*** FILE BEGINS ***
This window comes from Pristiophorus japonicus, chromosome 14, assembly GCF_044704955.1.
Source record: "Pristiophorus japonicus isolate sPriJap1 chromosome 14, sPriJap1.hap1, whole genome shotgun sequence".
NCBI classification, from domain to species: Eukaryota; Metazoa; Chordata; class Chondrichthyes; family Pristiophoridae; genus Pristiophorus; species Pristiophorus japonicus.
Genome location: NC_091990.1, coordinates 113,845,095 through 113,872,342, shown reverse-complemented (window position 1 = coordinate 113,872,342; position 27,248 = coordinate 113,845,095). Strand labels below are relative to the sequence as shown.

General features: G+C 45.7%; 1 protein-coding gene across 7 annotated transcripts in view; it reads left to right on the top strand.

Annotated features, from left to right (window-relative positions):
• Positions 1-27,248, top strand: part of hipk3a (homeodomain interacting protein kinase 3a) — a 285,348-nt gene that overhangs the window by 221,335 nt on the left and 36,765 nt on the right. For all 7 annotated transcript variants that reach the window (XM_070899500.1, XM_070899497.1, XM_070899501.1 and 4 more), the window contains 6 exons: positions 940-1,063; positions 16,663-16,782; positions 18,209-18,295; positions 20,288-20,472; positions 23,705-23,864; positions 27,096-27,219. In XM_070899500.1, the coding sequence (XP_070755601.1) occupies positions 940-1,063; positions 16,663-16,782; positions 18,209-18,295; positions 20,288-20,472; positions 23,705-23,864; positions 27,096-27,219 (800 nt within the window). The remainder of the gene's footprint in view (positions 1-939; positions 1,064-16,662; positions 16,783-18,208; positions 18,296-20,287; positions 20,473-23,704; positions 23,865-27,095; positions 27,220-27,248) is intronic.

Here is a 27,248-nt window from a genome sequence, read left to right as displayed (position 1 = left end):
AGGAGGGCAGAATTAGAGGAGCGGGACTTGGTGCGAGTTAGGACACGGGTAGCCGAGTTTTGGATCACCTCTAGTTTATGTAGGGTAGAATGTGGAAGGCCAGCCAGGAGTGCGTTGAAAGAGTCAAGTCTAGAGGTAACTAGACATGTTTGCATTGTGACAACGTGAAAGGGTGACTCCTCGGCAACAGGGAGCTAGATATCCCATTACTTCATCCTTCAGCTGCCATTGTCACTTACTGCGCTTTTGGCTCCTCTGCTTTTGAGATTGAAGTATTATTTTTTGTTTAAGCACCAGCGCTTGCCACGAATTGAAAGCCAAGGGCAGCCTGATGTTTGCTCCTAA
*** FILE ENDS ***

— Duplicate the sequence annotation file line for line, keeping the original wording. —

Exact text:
This window comes from Pristiophorus japonicus, chromosome 14, assembly GCF_044704955.1.
Source record: "Pristiophorus japonicus isolate sPriJap1 chromosome 14, sPriJap1.hap1, whole genome shotgun sequence".
NCBI classification, from domain to species: Eukaryota; Metazoa; Chordata; class Chondrichthyes; family Pristiophoridae; genus Pristiophorus; species Pristiophorus japonicus.
Genome location: NC_091990.1, coordinates 113,845,095 through 113,872,342, shown reverse-complemented (window position 1 = coordinate 113,872,342; position 27,248 = coordinate 113,845,095). Strand labels below are relative to the sequence as shown.

General features: G+C 45.7%; 1 protein-coding gene across 7 annotated transcripts in view; it reads left to right on the top strand.

Annotated features, from left to right (window-relative positions):
• Positions 1-27,248, top strand: part of hipk3a (homeodomain interacting protein kinase 3a) — a 285,348-nt gene that overhangs the window by 221,335 nt on the left and 36,765 nt on the right. For all 7 annotated transcript variants that reach the window (XM_070899500.1, XM_070899497.1, XM_070899501.1 and 4 more), the window contains 6 exons: positions 940-1,063; positions 16,663-16,782; positions 18,209-18,295; positions 20,288-20,472; positions 23,705-23,864; positions 27,096-27,219. In XM_070899500.1, the coding sequence (XP_070755601.1) occupies positions 940-1,063; positions 16,663-16,782; positions 18,209-18,295; positions 20,288-20,472; positions 23,705-23,864; positions 27,096-27,219 (800 nt within the window). The remainder of the gene's footprint in view (positions 1-939; positions 1,064-16,662; positions 16,783-18,208; positions 18,296-20,287; positions 20,473-23,704; positions 23,865-27,095; positions 27,220-27,248) is intronic.

Here is a 27,248-nt window from a genome sequence, read left to right as displayed (position 1 = left end):
AGGAGGGCAGAATTAGAGGAGCGGGACTTGGTGCGAGTTAGGACACGGGTAGCCGAGTTTTGGATCACCTCTAGTTTATGTAGGGTAGAATGTGGAAGGCCAGCCAGGAGTGCGTTGAAAGAGTCAAGTCTAGAGGTAACTAGACATGTTTGCATTGTGACAACGTGAAAGGGTGACTCCTCGGCAACAGGGAGCTAGATATCCCATTACTTCATCCTTCAGCTGCCATTGTCACTTACTGCGCTTTTGGCTCCTCTGCTTTTGAGATTGAAGTATTATTTTTTGTTTAAGCACCAGCGCTTGCCACGAATTGAAAGCCAAGGGCAGCCTGATGTTTGCTCCTAA